Yet once the major record labels became aware that the licences were being used to create competitive products, they ordered CMRRA to stop issuing any licences. CMRRA advised the new competitors that it had no choice but to stop issuing the licence and that the decision stemmed from the fact that the master recordings were in the public domain.
The CMRRA, for its part, has denied this… sort of. They call Geist’s story “patently false,” but if you actually read what they say, they’re mostly arguing semantics. From their Response:
CMRRA is a music licensing agency which acts exclusively on behalf of the music publishers it represents. Those music publishers range in size from large multinationals to individual songwriters.
As Mr. Geist is well aware, music publishers generally hold rights to songs, which are distinct from the rights to sound recordings typically held by record companies. CMRRA acts as an agent for its music publisher clients as principals, and takes instructions solely and exclusively from those music publishers concerning the licensing of their songs to record companies and other users of their works. Record companies are licensees of CMRRA. CMRRA does not take, and has never taken, orders from record companies on the licensing of songs belonging to CMRRA’s music publisher clients.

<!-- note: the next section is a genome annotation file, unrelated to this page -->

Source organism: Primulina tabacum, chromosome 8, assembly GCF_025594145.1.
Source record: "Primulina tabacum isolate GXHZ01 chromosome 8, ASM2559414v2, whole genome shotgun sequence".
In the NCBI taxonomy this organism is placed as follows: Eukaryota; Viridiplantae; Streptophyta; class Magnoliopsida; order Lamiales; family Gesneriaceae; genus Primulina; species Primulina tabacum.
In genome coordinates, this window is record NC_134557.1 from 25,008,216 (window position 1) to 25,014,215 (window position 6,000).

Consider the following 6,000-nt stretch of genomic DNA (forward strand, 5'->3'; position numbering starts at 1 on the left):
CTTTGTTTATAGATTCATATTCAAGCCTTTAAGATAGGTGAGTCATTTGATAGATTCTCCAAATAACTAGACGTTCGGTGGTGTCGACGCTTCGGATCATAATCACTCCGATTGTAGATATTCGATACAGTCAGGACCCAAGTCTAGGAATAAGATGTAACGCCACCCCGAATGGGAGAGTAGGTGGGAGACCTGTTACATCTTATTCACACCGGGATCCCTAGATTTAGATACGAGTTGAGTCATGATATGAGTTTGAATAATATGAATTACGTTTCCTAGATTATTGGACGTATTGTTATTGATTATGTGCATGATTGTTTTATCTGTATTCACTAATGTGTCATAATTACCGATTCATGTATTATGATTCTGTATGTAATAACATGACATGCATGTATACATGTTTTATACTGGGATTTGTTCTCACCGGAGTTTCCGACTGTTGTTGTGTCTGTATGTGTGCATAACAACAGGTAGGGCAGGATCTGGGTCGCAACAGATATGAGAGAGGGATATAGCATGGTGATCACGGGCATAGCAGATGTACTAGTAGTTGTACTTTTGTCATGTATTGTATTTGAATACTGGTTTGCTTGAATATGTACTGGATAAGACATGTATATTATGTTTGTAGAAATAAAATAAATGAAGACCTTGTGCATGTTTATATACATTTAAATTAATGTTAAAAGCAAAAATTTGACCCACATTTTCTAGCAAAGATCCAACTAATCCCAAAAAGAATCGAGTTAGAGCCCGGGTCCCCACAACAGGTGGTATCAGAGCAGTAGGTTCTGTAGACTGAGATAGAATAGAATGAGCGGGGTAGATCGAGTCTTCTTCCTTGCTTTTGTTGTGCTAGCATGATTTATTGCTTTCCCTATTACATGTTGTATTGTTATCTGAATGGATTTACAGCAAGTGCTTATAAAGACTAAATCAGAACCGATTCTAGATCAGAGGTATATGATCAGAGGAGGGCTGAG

Unfortunately, the CMRRA left out one thing: in many cases, record labels and music publishers are the same company. It matters little that the CMRRA represents Warner Chappell (the music publisher), and not Warner Music Group (the record label); they’re both Warner. And, collectively, the “big three” record labels – the same companies as the “big three” music publishers – control 65% of the global music publishing market.
This is especially true for sound recordings that are entering the public domain in Canada. Because of the vast consolidation of labels that has been happining since the 1970’s onwards, a vanishingly small number of copyrights in 50-year-old recordings are held by anyone who’s not one of the “big three.”
And the CMRRA confirms that Geist’s story is in fact true:
In the case reported by Mr. Geist, a number of music publishers instructed CMRRA to refrain from issuing licences for certain products that had either recently been, or were about to be, released in Canada.
They then go on to play the “artists/songwriters” shell game that we’ve seen before in dishonest arguments:
The suggestion by Mr. Geist that “artists lose a source revenue” when a licence is refused is also misplaced. Where the master recording is in the public domain, the artist – that is, the performer – is not compensated by the sale of that recording any more than the record company who initially produced that recording.
What’s “misplaced” is the notion that Geist was talking about anyone other than songwriters. Geist was clearly saying that songwriters lose a new source of revenue. He was right. And the CMRAA doesn’t deny it – they simply defend it:
As for the copyright owners of the songs embodied in those master recordings – that is, the songwriters and/or music publishers – it is their own choice to refuse to grant such licences and forego any potential associated revenue.
The CMRRA is right that the copyright holders have the legal right to make this choice. Unfortunately, when these licenses are granted, those copyright holders are not the only ones to get paid. I don’t know how it works in Canada, but for American artists, mechanical royalties are split roughly 50/50 between the publishers and the songwriters.
This means that the publishers are unilaterally making the decision to take money out of songwriters’ mouths.